More news and views on our website: www.coventrysociety.org.uk


desired. Millennium Place, for instance, is a dull grey public space which only adds to the bleak greyness of nearby buildings such as Sainsbury’s, the Britannia Hotel, the Priory Place apartments and even the Transport Museum itself. It’s worth noting that the Phoenix Initiative was originally conceived as an attempt to sweep away the greyness of the previous area. But it’s arguable that the old grey area has simply been replaced with a new grey bleakness. One way in which this could be remedied would be to landscape a semi-circular segment of Millennium Place with lawns, flower beds and benches – not only providing a welcome place to sit in the city centre but also adding a much-needed dash of colour. An attempt could also be made to link this new landscaped area to the nearby Lady Herbert’s Garden, thereby embracing this public garden and drawing it into the city centre, rather than John Marshall asks: “Is the Phoenix really finished?” leaving it marginalised and ignored, as at present. The completion of new buildings in Hales Street raises at least We could also insist that Sainsbury’s should have a major two important questions and concerns. external refurbishment of its store in Trinity Street, which is First, we have long been told that plans are afoot to open up the crying out for a facelift. Some readers may remember that River Sherbourne, including that little section in the city centre Sainsbury’s was originally meant to be demolished as part of the at Palmer Lane. At first sight it’s difficult to see how this can be Phoenix Initiative. It was “saved” after the company objected, achieved, now that we have an enormous new building in front but part of the deal was that Sainsbury’s would be happy to give of Palmer Lane. The new structure seems only to enclose that the store a new look once the Phoenix Initiative was completed. space even further, rather than open it up. It would be Well, we’re still waiting. interesting to see any detailed proposals for the area. What And surely it’s also time to do something about that dreary wall exactly is planned? Is it possible to achieve anything here other in front of the Transport Museum which displays all those wellthan perhaps a small courtyard, hidden from view and accessed intentioned but dismal plaques? Like the dreadful time-zone only by an obscure alleyway? Is the “opening up” of this area clock, now gone, this was another arts project that was destined to create no more than a curious cul-de-sac, soon to ill-conceived and poorly executed. I doubt whether anyone who be forgotten and ignored? A similar problem has always existed had a plaque placed on this wall, myself included, would be sorry at Priory Place, a restaurant quarter which has never really to see it go. In its place, why not commission local art students thrived because it’s tucked away, out of sight. We need to learn to paint a richly colourful mural over this entire wall, depicting from our previous mistakes, not repeat them. the history of cycles, motor bikes and early cars? A second question relates to the Phoenix Initiative in general. Now that would be something special! Are the new buildings in Hales Street really the end of the Far from seeing the new buildings in Hales Street as the final Phoenix Initiative? Or do we need to step back and critically piece of the Phoenix Initiative jigsaw, we should see it as a review this project? Are we happy with the way it’s turned out? chance to step back and review progress so far. A comma, not a I would argue that the Phoenix Initiative leaves a lot to be full stop.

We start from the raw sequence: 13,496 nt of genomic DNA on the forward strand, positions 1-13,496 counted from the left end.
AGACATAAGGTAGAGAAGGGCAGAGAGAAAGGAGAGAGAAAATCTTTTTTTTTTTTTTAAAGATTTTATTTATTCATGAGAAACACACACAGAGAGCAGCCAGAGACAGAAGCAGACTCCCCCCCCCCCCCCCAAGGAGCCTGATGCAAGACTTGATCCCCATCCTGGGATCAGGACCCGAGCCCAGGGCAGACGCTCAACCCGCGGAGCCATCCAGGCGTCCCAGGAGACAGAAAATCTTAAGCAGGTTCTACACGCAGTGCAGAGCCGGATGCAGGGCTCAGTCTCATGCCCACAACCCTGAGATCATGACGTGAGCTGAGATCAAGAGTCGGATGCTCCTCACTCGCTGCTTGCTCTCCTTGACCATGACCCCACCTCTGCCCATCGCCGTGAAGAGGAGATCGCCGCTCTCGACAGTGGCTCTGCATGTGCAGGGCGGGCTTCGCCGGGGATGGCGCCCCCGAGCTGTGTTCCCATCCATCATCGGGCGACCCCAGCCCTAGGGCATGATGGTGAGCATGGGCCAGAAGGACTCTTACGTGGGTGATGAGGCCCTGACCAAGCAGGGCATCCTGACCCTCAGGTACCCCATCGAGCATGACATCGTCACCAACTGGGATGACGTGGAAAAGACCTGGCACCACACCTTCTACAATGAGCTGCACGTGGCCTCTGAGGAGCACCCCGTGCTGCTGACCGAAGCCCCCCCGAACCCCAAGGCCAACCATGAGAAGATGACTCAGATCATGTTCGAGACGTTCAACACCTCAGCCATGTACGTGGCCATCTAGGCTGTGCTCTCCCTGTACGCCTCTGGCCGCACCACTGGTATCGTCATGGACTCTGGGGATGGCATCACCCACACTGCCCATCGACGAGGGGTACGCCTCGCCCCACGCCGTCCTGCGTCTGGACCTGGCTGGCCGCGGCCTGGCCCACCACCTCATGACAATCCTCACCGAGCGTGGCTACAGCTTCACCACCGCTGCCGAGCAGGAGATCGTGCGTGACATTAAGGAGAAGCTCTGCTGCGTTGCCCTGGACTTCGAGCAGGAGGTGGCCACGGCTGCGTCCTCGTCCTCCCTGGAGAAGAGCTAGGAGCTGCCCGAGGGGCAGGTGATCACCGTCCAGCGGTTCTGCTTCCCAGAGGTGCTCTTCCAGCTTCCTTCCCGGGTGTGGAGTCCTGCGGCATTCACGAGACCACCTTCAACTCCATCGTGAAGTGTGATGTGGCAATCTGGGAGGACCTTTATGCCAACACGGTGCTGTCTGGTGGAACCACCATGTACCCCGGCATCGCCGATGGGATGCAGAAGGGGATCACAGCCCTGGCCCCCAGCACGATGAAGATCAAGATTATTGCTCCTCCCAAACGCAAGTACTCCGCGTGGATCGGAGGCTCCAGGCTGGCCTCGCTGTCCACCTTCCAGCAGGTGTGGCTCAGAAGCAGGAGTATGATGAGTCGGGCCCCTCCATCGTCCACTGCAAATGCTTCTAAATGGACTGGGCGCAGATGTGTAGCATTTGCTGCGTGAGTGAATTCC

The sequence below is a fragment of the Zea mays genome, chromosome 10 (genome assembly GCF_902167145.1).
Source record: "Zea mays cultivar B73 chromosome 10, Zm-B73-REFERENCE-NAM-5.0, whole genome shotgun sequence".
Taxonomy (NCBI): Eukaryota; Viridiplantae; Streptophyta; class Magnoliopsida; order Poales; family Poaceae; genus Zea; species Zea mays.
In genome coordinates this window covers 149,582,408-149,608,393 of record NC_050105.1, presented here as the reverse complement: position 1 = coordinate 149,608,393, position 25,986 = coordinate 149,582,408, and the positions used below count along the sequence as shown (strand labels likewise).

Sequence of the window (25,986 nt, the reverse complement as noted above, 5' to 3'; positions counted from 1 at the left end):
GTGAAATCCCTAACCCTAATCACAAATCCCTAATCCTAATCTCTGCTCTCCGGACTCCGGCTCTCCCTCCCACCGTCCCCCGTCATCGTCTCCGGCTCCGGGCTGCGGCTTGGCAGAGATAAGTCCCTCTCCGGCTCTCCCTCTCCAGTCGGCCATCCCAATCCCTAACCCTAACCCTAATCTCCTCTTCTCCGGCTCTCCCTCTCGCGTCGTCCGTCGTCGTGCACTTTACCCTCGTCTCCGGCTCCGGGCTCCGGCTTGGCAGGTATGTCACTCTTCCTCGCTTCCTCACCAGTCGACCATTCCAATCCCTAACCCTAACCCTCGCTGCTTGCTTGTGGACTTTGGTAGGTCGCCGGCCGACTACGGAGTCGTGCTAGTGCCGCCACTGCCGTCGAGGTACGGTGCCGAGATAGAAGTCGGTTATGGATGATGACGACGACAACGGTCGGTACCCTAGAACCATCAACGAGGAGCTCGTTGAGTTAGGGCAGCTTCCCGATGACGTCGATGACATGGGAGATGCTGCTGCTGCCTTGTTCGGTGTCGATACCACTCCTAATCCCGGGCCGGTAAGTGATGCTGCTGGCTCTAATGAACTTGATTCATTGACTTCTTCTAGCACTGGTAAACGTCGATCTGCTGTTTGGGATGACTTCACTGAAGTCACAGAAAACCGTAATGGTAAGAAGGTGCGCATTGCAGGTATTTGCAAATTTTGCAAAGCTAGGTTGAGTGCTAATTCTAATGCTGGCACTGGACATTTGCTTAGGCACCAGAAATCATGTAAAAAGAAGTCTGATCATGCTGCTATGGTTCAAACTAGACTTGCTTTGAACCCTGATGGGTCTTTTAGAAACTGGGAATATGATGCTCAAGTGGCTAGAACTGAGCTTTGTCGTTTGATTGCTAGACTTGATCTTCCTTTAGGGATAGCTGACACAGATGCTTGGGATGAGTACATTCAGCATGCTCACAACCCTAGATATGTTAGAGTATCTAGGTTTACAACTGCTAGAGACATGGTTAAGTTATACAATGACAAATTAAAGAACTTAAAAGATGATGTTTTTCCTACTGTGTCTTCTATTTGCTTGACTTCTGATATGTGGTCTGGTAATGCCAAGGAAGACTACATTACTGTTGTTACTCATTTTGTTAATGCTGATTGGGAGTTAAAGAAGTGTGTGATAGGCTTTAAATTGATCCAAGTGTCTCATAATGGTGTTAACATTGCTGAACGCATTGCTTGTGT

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December 2017 Newsletter  

The December 2017 edition of the newsletter of the Coventry Society, the Civic Society for the city of Coventry UK.

December 2017 Newsletter  

The December 2017 edition of the newsletter of the Coventry Society, the Civic Society for the city of Coventry UK.